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-   -   Cristal Clear WMV videos with Vegas ... how? (http://www.dvinfo.net/forum/what-happens-vegas/107510-cristal-clear-wmv-videos-vegas-how.html)

Henrique Meneghelli November 8th, 2007 12:50 PM

Cristal Clear WMV videos with Vegas ... how?
 
Any sugestion how to get cristal clear 1280x720 WMV videos?

I need files around 4,5MB per 10 seconds ...

Any sugestion on effects and render propriets?

Thanks,

Steven Davis November 8th, 2007 01:24 PM

Have you downloaded Windows Media Encoder and tried? It is a free software.

Henrique Meneghelli November 8th, 2007 01:40 PM

Im using Vegas ...

Steven Davis November 8th, 2007 03:07 PM

Render your file to an avi, then use Windows Media Encoder to pump out the wmv for you.

Ian Hay November 8th, 2007 04:15 PM

Stephen, I had read somewhere (unfortunately couldn't find the reference) that Sony Vegas uses the same rendering engine for WMV as used by Windows Media Encoder. If that's the case, I have doubts that a render out to AVI from Vegas then a second render through WME would have any benefit, and could possibly make it slightly worse. Thoughts?

I have had very good results rendering from the default WMV 720p template. Have you or Henrique had different experiences?

Jack Zhang November 8th, 2007 04:15 PM

The renderer in Vegas does take a hell of a long time to render WMV.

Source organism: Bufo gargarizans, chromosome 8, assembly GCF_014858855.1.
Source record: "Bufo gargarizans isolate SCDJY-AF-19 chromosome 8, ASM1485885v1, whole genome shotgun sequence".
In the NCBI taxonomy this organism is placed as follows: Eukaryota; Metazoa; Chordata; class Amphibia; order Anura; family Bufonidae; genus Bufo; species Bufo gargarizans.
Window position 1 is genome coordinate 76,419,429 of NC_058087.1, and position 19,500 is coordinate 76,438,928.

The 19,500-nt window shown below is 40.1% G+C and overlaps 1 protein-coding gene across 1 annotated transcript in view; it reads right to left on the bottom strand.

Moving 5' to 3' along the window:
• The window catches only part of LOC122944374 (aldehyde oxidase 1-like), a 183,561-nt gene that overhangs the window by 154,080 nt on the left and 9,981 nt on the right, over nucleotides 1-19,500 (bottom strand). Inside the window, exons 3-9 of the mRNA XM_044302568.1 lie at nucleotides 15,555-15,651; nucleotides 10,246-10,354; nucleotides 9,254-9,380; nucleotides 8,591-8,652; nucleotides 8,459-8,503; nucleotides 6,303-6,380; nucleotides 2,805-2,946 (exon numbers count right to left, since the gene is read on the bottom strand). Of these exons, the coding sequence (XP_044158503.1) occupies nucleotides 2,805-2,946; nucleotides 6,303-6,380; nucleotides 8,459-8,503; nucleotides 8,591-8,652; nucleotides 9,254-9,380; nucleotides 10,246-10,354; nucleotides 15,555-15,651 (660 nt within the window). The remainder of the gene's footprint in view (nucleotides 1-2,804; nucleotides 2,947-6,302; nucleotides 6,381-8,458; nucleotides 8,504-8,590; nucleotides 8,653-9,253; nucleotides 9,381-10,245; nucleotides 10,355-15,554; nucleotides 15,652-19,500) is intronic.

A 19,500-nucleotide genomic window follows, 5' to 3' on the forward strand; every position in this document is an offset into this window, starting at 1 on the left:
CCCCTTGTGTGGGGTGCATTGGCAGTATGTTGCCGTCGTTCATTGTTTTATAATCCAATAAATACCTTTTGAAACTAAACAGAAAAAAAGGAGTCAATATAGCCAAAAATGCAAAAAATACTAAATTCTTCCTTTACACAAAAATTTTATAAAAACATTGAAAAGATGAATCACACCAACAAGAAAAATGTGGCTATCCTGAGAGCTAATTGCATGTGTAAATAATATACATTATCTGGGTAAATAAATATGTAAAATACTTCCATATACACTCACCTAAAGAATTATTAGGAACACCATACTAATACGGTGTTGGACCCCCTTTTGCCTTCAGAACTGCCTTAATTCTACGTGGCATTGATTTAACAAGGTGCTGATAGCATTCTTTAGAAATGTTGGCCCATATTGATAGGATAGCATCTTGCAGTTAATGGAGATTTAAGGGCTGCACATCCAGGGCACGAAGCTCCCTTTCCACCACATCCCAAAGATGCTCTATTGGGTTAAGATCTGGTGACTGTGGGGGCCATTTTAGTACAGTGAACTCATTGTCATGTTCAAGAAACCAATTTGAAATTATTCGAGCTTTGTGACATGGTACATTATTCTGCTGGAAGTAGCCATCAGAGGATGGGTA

John Cline November 8th, 2007 04:18 PM

4.5 megabytes per 10 seconds works out to a combined audio and video bitrate of 3.6 megabits/second. That's high enough to produce fairly decent looking .WMV files. There is nothing particularly special about Windows Media Encoder, it is just a front-end for the same Windows Media codecs that Vegas is using. If your clips have a lot of noise, detail or lots of motion, then 3.6megabits/sec might not produce the "crystal clear" video which you seek. On the other hand, if the video is free of noise and isn't a racing video or skateboard video, then it might work out well.

The final filesize of the video is determined entirely by the bitrate. There are two methods of encoding, CBR (constant bit rate) and VBR (variable bit rate), VBR will give you the best looking results. Try using 2-pass VBR with an average of 3.4 megabits and a peak value of 6.8 for the video and 128k for the audio.

John

Seth Bloombaum November 8th, 2007 04:27 PM

All good advice above. I've used the Windows Media Encoder (WME) extensively, as well as Vegas output.

Pull out WME when you need a control that Vegas doesn't expose - such as wide screen flags, pixel aspect ratio, etc. WME has them all. Otherwise, as pointed out above, quality is the same.

Use John's figures to create a custom template and see how it looks to you.

Working on a tripod with good exposure is pretty important to getting maximum performance out of a streaming codec like WMV.

Henrique Meneghelli November 9th, 2007 06:52 AM

Thanks for the adcive John Cline, I dont see 2-pass option with variable bite rate ... But I found one VBR where I can set the peak. Also, there is a field called peak buffer size (sec), default 20, what do you recomend ?

Paul Fierlinger November 9th, 2007 07:07 AM

In my experience I find the default "Preview in Player" under Tools to deliver stunning, crystal clear clarity video (Cineform) which also by default pop up in my Windows Media Viewer as a temp file. All I do, if I want to hold on to it for presentations, is to save it on my HD. If you haven't tried this it's worth the experiment; I cannot get anything in Vegas this gorgeous in any other way.